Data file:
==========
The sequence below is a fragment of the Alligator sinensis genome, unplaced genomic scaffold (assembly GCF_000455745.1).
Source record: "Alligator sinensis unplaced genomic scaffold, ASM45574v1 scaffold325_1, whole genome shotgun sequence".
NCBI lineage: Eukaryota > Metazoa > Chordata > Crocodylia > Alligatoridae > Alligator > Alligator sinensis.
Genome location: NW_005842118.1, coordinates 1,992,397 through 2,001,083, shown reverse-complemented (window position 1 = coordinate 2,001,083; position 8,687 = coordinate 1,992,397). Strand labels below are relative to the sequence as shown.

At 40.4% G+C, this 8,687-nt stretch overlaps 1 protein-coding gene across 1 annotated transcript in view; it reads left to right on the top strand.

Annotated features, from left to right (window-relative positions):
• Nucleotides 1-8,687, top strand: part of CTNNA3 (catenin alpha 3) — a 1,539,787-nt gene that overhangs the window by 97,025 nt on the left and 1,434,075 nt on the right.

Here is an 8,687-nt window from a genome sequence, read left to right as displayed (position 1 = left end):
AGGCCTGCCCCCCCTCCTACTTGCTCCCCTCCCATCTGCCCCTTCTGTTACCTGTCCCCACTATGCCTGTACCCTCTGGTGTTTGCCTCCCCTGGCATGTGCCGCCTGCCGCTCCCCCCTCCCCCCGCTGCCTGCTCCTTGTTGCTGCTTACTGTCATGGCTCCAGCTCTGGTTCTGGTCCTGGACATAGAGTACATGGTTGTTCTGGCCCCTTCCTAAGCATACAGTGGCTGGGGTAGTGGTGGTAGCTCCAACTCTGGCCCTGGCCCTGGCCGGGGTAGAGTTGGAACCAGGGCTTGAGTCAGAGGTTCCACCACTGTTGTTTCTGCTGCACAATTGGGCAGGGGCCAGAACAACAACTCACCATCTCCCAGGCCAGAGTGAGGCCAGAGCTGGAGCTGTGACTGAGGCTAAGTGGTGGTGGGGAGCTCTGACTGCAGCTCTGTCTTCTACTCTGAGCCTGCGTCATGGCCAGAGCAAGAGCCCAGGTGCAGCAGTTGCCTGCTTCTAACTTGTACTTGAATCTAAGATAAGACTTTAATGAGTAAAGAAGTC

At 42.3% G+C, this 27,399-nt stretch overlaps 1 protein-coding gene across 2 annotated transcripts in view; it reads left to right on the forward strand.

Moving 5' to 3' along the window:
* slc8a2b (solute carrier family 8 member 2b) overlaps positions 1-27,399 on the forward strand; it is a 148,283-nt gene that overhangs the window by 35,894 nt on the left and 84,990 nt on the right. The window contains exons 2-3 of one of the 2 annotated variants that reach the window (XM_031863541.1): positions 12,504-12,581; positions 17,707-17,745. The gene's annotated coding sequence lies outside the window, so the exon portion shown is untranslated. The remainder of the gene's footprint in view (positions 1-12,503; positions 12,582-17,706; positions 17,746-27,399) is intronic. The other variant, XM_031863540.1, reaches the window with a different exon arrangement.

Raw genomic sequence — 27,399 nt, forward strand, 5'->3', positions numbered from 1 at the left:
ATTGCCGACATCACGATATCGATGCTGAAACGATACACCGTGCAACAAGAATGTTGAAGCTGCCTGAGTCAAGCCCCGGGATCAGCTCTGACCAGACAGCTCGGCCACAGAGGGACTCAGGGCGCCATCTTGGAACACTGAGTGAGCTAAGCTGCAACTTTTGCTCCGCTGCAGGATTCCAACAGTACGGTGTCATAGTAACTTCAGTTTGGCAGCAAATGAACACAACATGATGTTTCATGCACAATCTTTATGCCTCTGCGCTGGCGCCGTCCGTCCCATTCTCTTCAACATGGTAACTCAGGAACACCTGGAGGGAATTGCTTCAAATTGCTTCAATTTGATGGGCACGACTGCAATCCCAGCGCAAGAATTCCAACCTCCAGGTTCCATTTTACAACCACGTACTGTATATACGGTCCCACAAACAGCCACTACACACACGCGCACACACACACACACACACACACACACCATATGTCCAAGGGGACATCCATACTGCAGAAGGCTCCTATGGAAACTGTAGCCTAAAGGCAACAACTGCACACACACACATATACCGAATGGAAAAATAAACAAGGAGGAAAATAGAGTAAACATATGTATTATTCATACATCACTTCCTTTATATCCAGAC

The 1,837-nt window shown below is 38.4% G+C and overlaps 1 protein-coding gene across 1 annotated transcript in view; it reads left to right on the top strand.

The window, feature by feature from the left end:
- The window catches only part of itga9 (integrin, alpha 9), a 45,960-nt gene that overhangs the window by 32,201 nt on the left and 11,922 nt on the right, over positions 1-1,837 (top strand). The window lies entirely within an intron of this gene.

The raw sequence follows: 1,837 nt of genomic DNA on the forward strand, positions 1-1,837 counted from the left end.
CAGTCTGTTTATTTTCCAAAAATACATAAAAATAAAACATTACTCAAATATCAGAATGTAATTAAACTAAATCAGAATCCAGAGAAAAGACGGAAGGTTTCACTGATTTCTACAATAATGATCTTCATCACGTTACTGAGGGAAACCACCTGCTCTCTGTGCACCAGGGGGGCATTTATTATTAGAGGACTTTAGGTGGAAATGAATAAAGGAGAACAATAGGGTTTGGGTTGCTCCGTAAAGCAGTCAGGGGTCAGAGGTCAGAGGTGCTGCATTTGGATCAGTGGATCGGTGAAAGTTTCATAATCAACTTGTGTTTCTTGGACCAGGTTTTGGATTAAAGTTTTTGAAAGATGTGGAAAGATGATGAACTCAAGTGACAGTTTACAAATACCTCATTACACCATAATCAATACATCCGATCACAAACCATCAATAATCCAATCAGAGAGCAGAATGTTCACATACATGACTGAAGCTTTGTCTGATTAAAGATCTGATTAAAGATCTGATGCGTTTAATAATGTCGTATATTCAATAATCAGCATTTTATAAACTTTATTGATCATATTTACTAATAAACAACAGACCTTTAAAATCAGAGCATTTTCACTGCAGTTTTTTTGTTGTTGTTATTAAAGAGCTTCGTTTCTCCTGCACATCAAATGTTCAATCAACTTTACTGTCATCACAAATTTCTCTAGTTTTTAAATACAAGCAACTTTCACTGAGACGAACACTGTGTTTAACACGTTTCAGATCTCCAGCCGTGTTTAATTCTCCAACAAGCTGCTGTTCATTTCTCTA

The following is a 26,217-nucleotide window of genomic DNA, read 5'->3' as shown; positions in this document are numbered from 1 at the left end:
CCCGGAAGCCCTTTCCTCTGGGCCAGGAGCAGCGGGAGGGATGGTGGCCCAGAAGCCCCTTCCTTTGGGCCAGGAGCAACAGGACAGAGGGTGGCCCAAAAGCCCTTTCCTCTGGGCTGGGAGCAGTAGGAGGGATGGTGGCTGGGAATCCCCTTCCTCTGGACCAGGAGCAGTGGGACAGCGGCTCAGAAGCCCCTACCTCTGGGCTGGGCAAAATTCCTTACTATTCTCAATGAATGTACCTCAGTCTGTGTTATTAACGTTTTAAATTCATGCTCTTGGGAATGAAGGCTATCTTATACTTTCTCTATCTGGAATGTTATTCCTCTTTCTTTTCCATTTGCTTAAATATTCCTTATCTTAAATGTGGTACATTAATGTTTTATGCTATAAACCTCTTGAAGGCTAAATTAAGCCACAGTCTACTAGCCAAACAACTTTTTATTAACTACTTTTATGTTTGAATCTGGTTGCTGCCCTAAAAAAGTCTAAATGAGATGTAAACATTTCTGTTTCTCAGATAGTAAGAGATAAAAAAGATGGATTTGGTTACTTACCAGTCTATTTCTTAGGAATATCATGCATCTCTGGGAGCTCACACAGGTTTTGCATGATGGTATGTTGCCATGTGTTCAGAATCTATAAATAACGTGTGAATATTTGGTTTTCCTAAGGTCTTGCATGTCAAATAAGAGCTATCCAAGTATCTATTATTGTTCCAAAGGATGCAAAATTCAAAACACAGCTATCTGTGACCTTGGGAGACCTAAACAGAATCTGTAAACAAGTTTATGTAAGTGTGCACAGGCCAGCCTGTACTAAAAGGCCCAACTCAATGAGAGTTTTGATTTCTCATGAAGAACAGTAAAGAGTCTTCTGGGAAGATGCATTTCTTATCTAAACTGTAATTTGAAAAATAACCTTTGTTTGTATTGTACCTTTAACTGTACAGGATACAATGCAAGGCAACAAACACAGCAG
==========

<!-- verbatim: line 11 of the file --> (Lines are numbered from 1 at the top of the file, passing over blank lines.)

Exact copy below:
Moving 5' to 3' along the window: